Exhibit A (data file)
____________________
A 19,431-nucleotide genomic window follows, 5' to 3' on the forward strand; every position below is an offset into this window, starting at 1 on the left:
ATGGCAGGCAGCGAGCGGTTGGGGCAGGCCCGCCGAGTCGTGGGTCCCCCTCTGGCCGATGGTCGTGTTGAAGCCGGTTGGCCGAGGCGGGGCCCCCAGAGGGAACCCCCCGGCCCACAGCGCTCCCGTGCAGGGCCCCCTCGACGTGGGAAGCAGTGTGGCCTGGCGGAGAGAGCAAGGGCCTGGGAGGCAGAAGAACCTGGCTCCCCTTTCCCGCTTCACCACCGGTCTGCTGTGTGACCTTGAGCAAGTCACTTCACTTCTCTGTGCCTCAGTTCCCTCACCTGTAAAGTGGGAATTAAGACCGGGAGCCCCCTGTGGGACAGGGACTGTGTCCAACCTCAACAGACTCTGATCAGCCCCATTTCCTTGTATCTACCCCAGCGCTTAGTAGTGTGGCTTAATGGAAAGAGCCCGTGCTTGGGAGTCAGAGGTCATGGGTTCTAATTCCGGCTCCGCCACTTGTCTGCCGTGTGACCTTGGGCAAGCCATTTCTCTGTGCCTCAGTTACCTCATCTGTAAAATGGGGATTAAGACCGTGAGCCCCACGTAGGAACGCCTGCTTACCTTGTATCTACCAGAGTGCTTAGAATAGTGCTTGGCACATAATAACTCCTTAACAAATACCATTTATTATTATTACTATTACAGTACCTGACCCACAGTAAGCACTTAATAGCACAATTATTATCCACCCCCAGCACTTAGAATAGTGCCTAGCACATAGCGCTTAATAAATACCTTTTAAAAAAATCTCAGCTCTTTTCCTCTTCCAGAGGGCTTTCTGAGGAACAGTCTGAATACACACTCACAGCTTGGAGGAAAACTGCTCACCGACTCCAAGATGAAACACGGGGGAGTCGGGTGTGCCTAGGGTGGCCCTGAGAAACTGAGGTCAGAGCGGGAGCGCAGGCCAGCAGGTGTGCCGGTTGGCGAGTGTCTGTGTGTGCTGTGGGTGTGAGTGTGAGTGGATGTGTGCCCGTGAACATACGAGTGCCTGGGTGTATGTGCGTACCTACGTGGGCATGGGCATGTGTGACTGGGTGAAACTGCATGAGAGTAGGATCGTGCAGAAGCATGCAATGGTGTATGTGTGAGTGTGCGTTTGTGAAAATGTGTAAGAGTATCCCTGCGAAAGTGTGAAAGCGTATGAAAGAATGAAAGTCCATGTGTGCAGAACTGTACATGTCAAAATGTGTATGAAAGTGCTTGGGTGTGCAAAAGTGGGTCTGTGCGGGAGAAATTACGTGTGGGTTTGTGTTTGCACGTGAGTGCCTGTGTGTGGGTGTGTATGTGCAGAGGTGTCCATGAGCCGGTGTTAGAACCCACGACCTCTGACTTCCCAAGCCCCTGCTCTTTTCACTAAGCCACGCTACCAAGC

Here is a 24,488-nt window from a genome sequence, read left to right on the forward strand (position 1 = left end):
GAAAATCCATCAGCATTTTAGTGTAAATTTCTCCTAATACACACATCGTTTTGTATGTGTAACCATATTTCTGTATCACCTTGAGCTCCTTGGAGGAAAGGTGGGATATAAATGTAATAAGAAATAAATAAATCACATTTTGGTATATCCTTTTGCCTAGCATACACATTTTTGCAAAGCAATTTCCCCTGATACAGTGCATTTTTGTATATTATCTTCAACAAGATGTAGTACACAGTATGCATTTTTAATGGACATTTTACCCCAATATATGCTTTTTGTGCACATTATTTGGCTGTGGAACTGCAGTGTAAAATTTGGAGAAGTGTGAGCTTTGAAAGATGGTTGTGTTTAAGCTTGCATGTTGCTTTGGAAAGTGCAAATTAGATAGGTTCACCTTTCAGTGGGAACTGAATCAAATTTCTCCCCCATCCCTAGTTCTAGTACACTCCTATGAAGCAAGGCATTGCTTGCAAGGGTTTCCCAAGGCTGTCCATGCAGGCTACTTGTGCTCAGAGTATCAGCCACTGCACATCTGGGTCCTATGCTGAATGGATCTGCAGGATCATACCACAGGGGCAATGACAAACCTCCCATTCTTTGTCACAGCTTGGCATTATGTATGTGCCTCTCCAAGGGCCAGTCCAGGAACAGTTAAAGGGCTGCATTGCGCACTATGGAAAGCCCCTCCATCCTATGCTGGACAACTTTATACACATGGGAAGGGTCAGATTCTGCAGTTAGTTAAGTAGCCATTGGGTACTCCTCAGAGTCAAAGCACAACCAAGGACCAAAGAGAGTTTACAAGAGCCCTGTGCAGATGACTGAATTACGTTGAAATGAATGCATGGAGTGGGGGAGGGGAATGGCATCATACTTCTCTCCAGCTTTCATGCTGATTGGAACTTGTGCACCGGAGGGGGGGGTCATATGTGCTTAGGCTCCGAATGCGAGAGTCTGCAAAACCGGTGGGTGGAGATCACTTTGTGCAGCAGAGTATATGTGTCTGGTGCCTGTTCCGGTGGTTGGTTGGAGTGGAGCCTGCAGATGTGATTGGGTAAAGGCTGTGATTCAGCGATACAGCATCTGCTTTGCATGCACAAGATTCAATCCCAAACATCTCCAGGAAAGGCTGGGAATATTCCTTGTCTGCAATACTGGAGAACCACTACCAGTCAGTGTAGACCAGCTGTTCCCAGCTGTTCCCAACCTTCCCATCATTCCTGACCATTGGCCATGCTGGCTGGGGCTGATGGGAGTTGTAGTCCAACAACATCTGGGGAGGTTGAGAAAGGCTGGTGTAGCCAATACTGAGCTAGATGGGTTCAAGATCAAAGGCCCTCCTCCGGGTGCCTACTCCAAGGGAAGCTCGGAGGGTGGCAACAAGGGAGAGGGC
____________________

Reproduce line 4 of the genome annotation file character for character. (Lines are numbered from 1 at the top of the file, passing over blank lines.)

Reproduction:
GAAAATCCATCAGCATTTTAGTGTAAATTTCTCCTAATACACACATCGTTTTGTATGTGTAACCATATTTCTGTATCACCTTGAGCTCCTTGGAGGAAAGGTGGGATATAAATGTAATAAGAAATAAATAAATCACATTTTGGTATATCCTTTTGCCTAGCATACACATTTTTGCAAAGCAATTTCCCCTGATACAGTGCATTTTTGTATATTATCTTCAACAAGATGTAGTACACAGTATGCATTTTTAATGGACATTTTACCCCAATATATGCTTTTTGTGCACATTATTTGGCTGTGGAACTGCAGTGTAAAATTTGGAGAAGTGTGAGCTTTGAAAGATGGTTGTGTTTAAGCTTGCATGTTGCTTTGGAAAGTGCAAATTAGATAGGTTCACCTTTCAGTGGGAACTGAATCAAATTTCTCCCCCATCCCTAGTTCTAGTACACTCCTATGAAGCAAGGCATTGCTTGCAAGGGTTTCCCAAGGCTGTCCATGCAGGCTACTTGTGCTCAGAGTATCAGCCACTGCACATCTGGGTCCTATGCTGAATGGATCTGCAGGATCATACCACAGGGGCAATGACAAACCTCCCATTCTTTGTCACAGCTTGGCATTATGTATGTGCCTCTCCAAGGGCCAGTCCAGGAACAGTTAAAGGGCTGCATTGCGCACTATGGAAAGCCCCTCCATCCTATGCTGGACAACTTTATACACATGGGAAGGGTCAGATTCTGCAGTTAGTTAAGTAGCCATTGGGTACTCCTCAGAGTCAAAGCACAACCAAGGACCAAAGAGAGTTTACAAGAGCCCTGTGCAGATGACTGAATTACGTTGAAATGAATGCATGGAGTGGGGGAGGGGAATGGCATCATACTTCTCTCCAGCTTTCATGCTGATTGGAACTTGTGCACCGGAGGGGGGGGTCATATGTGCTTAGGCTCCGAATGCGAGAGTCTGCAAAACCGGTGGGTGGAGATCACTTTGTGCAGCAGAGTATATGTGTCTGGTGCCTGTTCCGGTGGTTGGTTGGAGTGGAGCCTGCAGATGTGATTGGGTAAAGGCTGTGATTCAGCGATACAGCATCTGCTTTGCATGCACAAGATTCAATCCCAAACATCTCCAGGAAAGGCTGGGAATATTCCTTGTCTGCAATACTGGAGAACCACTACCAGTCAGTGTAGACCAGCTGTTCCCAGCTGTTCCCAACCTTCCCATCATTCCTGACCATTGGCCATGCTGGCTGGGGCTGATGGGAGTTGTAGTCCAACAACATCTGGGGAGGTTGAGAAAGGCTGGTGTAGCCAATACTGAGCTAGATGGGTTCAAGATCAAAGGCCCTCCTCCGGGTGCCTACTCCAAGGGAAGCTCGGAGGGTGGCAACAAGGGAGAGGGC